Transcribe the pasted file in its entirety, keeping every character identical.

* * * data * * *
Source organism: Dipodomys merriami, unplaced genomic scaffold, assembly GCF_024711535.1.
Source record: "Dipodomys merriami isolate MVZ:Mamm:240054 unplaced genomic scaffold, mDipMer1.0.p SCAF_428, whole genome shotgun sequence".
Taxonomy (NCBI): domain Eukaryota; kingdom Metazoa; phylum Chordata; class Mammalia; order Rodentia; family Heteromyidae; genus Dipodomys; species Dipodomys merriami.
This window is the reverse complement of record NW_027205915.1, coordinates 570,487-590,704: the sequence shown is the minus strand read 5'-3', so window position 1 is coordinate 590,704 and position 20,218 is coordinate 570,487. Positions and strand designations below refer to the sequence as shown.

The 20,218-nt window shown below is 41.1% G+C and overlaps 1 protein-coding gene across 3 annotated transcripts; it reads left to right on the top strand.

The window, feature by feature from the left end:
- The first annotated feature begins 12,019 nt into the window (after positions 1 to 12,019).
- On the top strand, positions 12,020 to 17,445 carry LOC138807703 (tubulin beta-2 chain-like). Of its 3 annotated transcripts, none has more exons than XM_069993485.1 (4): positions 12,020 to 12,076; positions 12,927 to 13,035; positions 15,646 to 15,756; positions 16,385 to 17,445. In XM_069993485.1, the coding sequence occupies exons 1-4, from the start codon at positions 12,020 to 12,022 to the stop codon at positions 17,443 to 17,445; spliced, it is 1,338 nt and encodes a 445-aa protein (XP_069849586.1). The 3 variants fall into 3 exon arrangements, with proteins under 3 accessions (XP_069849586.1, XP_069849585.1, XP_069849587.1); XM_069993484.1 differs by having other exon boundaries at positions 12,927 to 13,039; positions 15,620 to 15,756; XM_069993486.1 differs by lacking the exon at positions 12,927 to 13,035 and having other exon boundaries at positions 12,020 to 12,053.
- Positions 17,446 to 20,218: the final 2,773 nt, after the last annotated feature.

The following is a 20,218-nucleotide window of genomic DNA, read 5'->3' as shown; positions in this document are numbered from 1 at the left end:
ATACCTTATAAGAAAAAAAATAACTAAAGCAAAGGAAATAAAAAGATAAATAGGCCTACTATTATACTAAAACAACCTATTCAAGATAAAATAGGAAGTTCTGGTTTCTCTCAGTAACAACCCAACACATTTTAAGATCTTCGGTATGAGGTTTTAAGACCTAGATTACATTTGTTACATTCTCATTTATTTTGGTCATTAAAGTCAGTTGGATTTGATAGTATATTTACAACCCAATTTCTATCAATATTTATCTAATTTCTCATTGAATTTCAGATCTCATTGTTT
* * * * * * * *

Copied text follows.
Source organism: Dipodomys merriami, unplaced genomic scaffold, assembly GCF_024711535.1.
Source record: "Dipodomys merriami isolate MVZ:Mamm:240054 unplaced genomic scaffold, mDipMer1.0.p SCAF_428, whole genome shotgun sequence".
Taxonomy (NCBI): domain Eukaryota; kingdom Metazoa; phylum Chordata; class Mammalia; order Rodentia; family Heteromyidae; genus Dipodomys; species Dipodomys merriami.
This window is the reverse complement of record NW_027205915.1, coordinates 570,487-590,704: the sequence shown is the minus strand read 5'-3', so window position 1 is coordinate 590,704 and position 20,218 is coordinate 570,487. Positions and strand designations below refer to the sequence as shown.

The 20,218-nt window shown below is 41.1% G+C and overlaps 1 protein-coding gene across 3 annotated transcripts; it reads left to right on the top strand.

The window, feature by feature from the left end:
- The first annotated feature begins 12,019 nt into the window (after positions 1 to 12,019).
- On the top strand, positions 12,020 to 17,445 carry LOC138807703 (tubulin beta-2 chain-like). Of its 3 annotated transcripts, none has more exons than XM_069993485.1 (4): positions 12,020 to 12,076; positions 12,927 to 13,035; positions 15,646 to 15,756; positions 16,385 to 17,445. In XM_069993485.1, the coding sequence occupies exons 1-4, from the start codon at positions 12,020 to 12,022 to the stop codon at positions 17,443 to 17,445; spliced, it is 1,338 nt and encodes a 445-aa protein (XP_069849586.1). The 3 variants fall into 3 exon arrangements, with proteins under 3 accessions (XP_069849586.1, XP_069849585.1, XP_069849587.1); XM_069993484.1 differs by having other exon boundaries at positions 12,927 to 13,039; positions 15,620 to 15,756; XM_069993486.1 differs by lacking the exon at positions 12,927 to 13,035 and having other exon boundaries at positions 12,020 to 12,053.
- Positions 17,446 to 20,218: the final 2,773 nt, after the last annotated feature.

The following is a 20,218-nucleotide window of genomic DNA, read 5'->3' as shown; positions in this document are numbered from 1 at the left end:
ATACCTTATAAGAAAAAAAATAACTAAAGCAAAGGAAATAAAAAGATAAATAGGCCTACTATTATACTAAAACAACCTATTCAAGATAAAATAGGAAGTTCTGGTTTCTCTCAGTAACAACCCAACACATTTTAAGATCTTCGGTATGAGGTTTTAAGACCTAGATTACATTTGTTACATTCTCATTTATTTTGGTCATTAAAGTCAGTTGGATTTGATAGTATATTTACAACCCAATTTCTATCAATATTTATCTAATTTCTCATTGAATTTCAGATCTCATTGTTT